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dc.creatorPecikoza, Uroš
dc.creatorTomić, Maja
dc.creatorMicov, Ana
dc.creatorVuković, Milja
dc.creatorStepanović-Petrović, Radica
dc.date.accessioned2020-03-04T07:50:22Z
dc.date.available2020-03-04T07:50:22Z
dc.date.issued2020
dc.identifier.issn0033-3158
dc.identifier.urihttp://farfar.pharmacy.bg.ac.rs/handle/123456789/3546
dc.description.abstractRationale: Acute pain states in the trigeminal region (headaches, dental pain) fall into the most prevalent painful conditions. Standard analgesics (paracetamol/NSAIDs) represent the cornerstone of their treatment, whereas triptans are primarily used in migraine attacks. Due to limited efficacy and/or side effects of current treatments, identifying favorable combinations of available drugs is justified. Objectives: Eslicarbazepine acetate (ESL) is a novel antiepileptic drug whose effectiveness against trigeminal pain was recently demonstrated. Here, we examined the interactions between ESL and several standard/alternative analgesics (paracetamol, propyphenazone, naproxen, zolmitriptan, and metoclopramide) in a model of trigeminal pain. Methods: The antinociceptive effects of orally administered ESL, standard/alternative analgesics, and two-drug ESL-analgesic combinations were examined in the orofacial formalin test in mice. The type of interaction between drugs was determined by isobolographic analysis. Results: ESL, analgesics, and two-drug ESL-analgesic combinations significantly and dose-dependently reduced nociceptive behaviour in the second, inflammatory phase of the test. Isobolographic analysis revealed that ESL interacted additively with paracetamol/propyphenazone/zolmitriptan and synergistically with naproxen/metoclopramide (with about a 4-fold and 3-fold reduction of doses in the ESL-naproxen and ESL-metoclopramide combination, respectively). Conclusions: ESL interacted in a beneficial manner with several analgesics that are used for trigeminal pain treatment, producing synergistic interactions with naproxen/metoclopramide and additive interactions with paracetamol/propyphenazone/zolmitriptan. Our results suggest that combining ESL with analgesics could theoretically enable the use of lower doses of individual drugs for achieving pain relief.en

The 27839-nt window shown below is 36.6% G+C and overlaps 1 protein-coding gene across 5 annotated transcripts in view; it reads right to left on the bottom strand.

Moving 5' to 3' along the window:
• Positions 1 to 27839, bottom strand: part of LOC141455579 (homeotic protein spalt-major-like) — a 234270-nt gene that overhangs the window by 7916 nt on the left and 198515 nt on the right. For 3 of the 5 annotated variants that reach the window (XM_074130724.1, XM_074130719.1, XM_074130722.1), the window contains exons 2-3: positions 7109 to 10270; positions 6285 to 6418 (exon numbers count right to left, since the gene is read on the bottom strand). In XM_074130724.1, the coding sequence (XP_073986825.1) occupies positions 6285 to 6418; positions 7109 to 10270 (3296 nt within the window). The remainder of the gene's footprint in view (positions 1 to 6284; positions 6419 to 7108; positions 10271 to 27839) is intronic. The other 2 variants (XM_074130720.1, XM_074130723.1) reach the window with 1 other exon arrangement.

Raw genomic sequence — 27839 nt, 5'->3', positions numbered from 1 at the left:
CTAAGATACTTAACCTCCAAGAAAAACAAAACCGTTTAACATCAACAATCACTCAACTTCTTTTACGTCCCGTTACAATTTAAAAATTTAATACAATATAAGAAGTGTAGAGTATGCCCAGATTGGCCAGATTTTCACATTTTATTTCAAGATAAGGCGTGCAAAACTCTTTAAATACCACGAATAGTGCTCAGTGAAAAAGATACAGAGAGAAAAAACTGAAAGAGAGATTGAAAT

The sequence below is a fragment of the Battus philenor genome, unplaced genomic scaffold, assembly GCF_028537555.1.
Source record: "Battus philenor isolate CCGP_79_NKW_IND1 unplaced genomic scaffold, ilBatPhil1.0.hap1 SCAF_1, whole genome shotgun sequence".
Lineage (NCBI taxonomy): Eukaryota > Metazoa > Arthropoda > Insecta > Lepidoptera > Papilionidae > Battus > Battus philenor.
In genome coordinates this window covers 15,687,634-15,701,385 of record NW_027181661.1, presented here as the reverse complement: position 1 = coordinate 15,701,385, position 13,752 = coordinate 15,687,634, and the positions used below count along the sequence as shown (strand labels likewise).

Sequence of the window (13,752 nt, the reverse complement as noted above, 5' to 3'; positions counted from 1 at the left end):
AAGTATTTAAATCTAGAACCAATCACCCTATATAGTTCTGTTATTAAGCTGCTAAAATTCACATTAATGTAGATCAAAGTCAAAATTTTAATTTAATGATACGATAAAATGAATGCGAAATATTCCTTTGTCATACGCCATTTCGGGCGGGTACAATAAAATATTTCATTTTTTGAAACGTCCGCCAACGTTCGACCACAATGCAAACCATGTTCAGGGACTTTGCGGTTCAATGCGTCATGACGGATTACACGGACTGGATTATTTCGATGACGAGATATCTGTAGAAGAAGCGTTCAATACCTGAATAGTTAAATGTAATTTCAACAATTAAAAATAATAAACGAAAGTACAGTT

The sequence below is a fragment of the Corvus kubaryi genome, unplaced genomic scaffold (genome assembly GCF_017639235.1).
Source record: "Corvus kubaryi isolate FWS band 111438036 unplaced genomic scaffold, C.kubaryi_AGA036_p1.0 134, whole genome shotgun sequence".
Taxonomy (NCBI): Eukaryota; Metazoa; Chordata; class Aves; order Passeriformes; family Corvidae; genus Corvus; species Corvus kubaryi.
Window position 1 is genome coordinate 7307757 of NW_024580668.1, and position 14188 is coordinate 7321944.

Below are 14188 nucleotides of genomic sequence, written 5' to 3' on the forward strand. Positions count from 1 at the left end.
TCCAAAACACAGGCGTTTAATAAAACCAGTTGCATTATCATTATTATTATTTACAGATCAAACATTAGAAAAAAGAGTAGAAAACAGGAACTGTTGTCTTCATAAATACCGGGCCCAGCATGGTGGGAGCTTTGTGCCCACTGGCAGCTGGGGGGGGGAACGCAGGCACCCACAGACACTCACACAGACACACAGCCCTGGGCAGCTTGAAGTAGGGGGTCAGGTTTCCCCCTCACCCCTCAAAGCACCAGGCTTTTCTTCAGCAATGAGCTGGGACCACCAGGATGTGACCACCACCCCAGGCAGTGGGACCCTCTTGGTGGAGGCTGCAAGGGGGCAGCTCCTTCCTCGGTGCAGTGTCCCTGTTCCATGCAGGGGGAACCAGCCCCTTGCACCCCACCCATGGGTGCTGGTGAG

dc.language.isoensr
dc.publisherSpringer-Verlagsr
dc.relationinfo:eu-repo/grantAgreement/MESTD/Basic Research (BR or ON)/175045/RS//sr
dc.rightsembargoedAccesssr
dc.sourcePsychopharmacologysr
dc.subjectEslicarbazepine acetatesr
dc.subjectIsobolographic analysissr
dc.subjectMetoclopramidesr
dc.subjectNon-opioid analgesicssr
dc.subjectOrofacial nociceptionsr
dc.subjectTriptanssr
dc.titleEslicarbazepine acetate interacts in a beneficial manner with standard and alternative analgesics to reduce trigeminal nociceptionen
dc.typearticlesr
dc.rights.licenseBY-NC-NDsr
dcterms.abstractТомић, Маја; Степановић-Петровић, Радица; Вуковић, Миља; Пецикоза, Урош; Мицов, Aна;
dc.rights.holderSpringer-Verlagsr
dc.citation.rankM21
dc.description.otherThis is peer-reviewd wersion of the foloving article: Pecikoza, U.; Tomić, M.; Micov, A.; Vuković, M.; Stepanović-Petrović, R. Eslicarbazepine Acetate Interacts in a Beneficial Manner with Standard and Alternative Analgesics to Reduce Trigeminal Nociception. Psychopharmacology 2020. [https://doi.org/10.1007/s00213-020-05470-7.]
dc.identifier.wos000515840900001
dc.identifier.doi10.1007/s00213-020-05470-7
dc.identifier.scopus2-s2.0-85079176511
dc.type.versionacceptedVersionsr
dc.type.versionpublishedVersion


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